During his 2013 campaign, New York City Mayor Bill de Blasio promised that he would direct the NYPD to cut back on arrests for minor marijuana violations, citing oft-raised concerns that cops were disproportionately enforcing these laws in low-income and minority neighborhoods. After being elected mayor, de Blasio announced a new policy of cannabis decriminalization, in which anyone caught with under 25 grams of pot would be receive a summons rather than be arrested.
The mayor's promises made for great press, but communities of color soon found that the NYPD was still eagerly locking up anyone caught with weed. In 2015, cops arrested 9% more people for marijuana possession that they did in 2014, despite the promises of decriminalization. Since 2014, the NYPD has arrested over 75,000 individuals for misdemeanor weed possession charges, and minorities account for around 87% of those arrested.
Earlier this year, the issue returned to the spotlight after 2017 police statistics illustrated that the NYPD was still ignoring the city's decriminalization policy when it came to minorities. At a hearing on the matter in February of this year, NYPD Chief Dermot Shea claimed that the reason for this disproportionate enforcement was that police were simply making more arrests in neighborhoods where they received the most 911 or 311 calls reporting public weed consumption.
The New York Times looked into Shea's claims, and found that police truly were making more arrests in communities of color, compared to largely-white communities that made equal numbers of 911 and 311 calls. Journalists reported that over the past three years, black New Yorkers were arrested for pot possession at eight times the rate of their white neighbors. In the light of these new reports, de Blasio has again claimed that he will direct the NYPD to cut down on low-level pot busts.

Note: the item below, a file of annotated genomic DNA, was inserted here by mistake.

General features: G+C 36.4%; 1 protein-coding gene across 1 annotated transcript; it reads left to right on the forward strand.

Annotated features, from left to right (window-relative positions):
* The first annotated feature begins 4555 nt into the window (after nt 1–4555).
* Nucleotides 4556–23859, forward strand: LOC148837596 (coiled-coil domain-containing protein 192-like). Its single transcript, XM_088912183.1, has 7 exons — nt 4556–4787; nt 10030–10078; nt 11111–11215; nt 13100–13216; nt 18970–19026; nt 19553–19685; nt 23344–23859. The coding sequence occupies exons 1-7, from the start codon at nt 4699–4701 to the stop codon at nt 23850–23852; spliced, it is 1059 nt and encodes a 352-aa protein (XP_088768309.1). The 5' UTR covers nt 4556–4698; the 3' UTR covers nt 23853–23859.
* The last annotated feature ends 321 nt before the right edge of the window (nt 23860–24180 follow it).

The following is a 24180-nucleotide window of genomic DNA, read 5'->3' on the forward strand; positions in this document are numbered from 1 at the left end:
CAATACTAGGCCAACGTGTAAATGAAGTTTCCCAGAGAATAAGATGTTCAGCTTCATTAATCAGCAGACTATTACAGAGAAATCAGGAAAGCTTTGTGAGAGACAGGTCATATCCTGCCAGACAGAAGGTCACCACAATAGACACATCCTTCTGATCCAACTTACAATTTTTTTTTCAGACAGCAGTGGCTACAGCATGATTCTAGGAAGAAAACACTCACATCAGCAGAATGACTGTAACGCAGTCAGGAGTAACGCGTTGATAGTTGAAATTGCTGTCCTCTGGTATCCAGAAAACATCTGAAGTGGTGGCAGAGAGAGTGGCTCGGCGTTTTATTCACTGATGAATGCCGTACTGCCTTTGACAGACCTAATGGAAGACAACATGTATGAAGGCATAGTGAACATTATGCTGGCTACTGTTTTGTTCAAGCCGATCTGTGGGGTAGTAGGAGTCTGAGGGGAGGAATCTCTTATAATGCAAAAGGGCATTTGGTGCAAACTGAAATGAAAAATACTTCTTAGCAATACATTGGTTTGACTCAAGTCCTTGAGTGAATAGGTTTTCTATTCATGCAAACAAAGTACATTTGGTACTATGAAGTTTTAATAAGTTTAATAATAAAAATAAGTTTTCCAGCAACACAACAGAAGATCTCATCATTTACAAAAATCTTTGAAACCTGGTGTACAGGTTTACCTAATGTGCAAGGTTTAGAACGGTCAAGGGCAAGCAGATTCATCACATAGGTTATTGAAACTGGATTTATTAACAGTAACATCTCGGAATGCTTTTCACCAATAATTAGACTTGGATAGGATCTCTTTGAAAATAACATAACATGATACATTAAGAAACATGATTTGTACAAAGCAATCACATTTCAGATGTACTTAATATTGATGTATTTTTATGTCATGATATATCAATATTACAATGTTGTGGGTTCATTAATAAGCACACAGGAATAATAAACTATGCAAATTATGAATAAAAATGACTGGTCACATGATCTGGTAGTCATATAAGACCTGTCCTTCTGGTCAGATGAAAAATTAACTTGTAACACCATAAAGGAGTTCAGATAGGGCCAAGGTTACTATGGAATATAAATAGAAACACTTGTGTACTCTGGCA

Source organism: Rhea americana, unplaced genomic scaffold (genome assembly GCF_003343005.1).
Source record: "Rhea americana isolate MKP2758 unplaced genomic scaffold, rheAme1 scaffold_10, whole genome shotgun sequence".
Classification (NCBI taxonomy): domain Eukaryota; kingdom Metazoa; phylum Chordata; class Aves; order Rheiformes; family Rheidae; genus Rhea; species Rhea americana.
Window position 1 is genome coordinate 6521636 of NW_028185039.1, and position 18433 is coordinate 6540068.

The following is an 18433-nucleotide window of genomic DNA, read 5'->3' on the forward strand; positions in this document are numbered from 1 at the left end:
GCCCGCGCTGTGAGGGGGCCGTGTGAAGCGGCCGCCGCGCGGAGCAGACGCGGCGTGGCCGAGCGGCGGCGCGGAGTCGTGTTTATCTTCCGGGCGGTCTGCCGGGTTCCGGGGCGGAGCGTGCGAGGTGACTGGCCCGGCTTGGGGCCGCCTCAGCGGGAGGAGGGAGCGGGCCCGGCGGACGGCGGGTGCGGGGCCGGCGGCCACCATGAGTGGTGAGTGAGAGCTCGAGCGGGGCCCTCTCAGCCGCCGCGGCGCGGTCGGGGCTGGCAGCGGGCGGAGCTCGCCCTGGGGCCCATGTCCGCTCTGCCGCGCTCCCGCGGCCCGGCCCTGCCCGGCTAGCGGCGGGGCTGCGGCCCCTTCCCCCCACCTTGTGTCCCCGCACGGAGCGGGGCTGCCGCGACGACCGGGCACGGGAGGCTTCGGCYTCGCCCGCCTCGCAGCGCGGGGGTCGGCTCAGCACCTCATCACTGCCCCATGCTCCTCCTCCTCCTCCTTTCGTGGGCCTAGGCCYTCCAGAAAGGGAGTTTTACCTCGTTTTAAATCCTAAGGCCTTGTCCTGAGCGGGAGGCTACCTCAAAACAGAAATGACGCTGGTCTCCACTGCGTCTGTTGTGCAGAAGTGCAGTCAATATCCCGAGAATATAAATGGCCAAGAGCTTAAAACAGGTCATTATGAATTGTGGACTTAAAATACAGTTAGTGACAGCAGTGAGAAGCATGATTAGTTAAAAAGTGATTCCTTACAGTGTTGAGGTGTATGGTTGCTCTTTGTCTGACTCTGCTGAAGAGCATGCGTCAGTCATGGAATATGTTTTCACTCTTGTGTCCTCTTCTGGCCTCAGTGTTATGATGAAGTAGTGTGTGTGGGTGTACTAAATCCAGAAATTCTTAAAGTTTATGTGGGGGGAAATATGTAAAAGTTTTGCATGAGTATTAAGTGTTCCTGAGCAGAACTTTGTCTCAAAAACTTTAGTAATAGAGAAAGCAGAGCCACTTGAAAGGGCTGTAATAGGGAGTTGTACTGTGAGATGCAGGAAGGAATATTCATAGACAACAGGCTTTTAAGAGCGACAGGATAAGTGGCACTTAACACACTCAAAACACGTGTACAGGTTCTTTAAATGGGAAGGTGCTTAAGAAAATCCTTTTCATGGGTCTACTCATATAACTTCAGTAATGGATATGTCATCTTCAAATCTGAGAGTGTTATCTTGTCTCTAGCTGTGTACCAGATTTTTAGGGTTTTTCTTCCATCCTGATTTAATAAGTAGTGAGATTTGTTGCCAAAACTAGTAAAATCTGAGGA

De Blasio announced that over the next several months, the NYPD will be working to reform its cannabis enforcement policies. Manhattan District Attorney Cy Vance released a separate statement announcing that his office will "decline to prosecute marijuana possession and smoking cases" starting August 1st. "The dual mission of the Manhattan DA's Office is a safer New York and a more equal justice system," Vance said, according to Forbes. "The ongoing arrest and criminal prosecution of predominantly black and brown New Yorkers for smoking marijuana serves neither of these goals."
Brooklyn District Attorney Eric Gonzalez said that over the past three months, his office has been cutting down on the number of marijuana smoking cases it has been prosecuting by half. Now that the mayor and the NYPD are on board, Gonzalez intends to cut the number of cases down even more. District Attorneys for the other three boroughs have been less enthusiastic about demonstrating support for decriminalization, though.
Even in Brooklyn and Manhattan, District Attorneys are still reserving the right to prosecute individuals for minor pot possession if they already have criminal records. Scott Hechinger, senior staff lawyer and director of policy at Brooklyn Defender Services, said that this move undermines the idea behind the entire policy, considering that individuals in low-income and minority neighborhoods are statistically more likely to have criminal records.
"The people that are going to have records are folks that live in neighborhoods that are overpoliced and targeted for enforcement," Hechinger told the New York Times. "The odor of marijuana has become the new broken taillight. It creates a pretext that's quite difficult to disprove for officers to approach and search our clients in neighborhoods with a high police presence."
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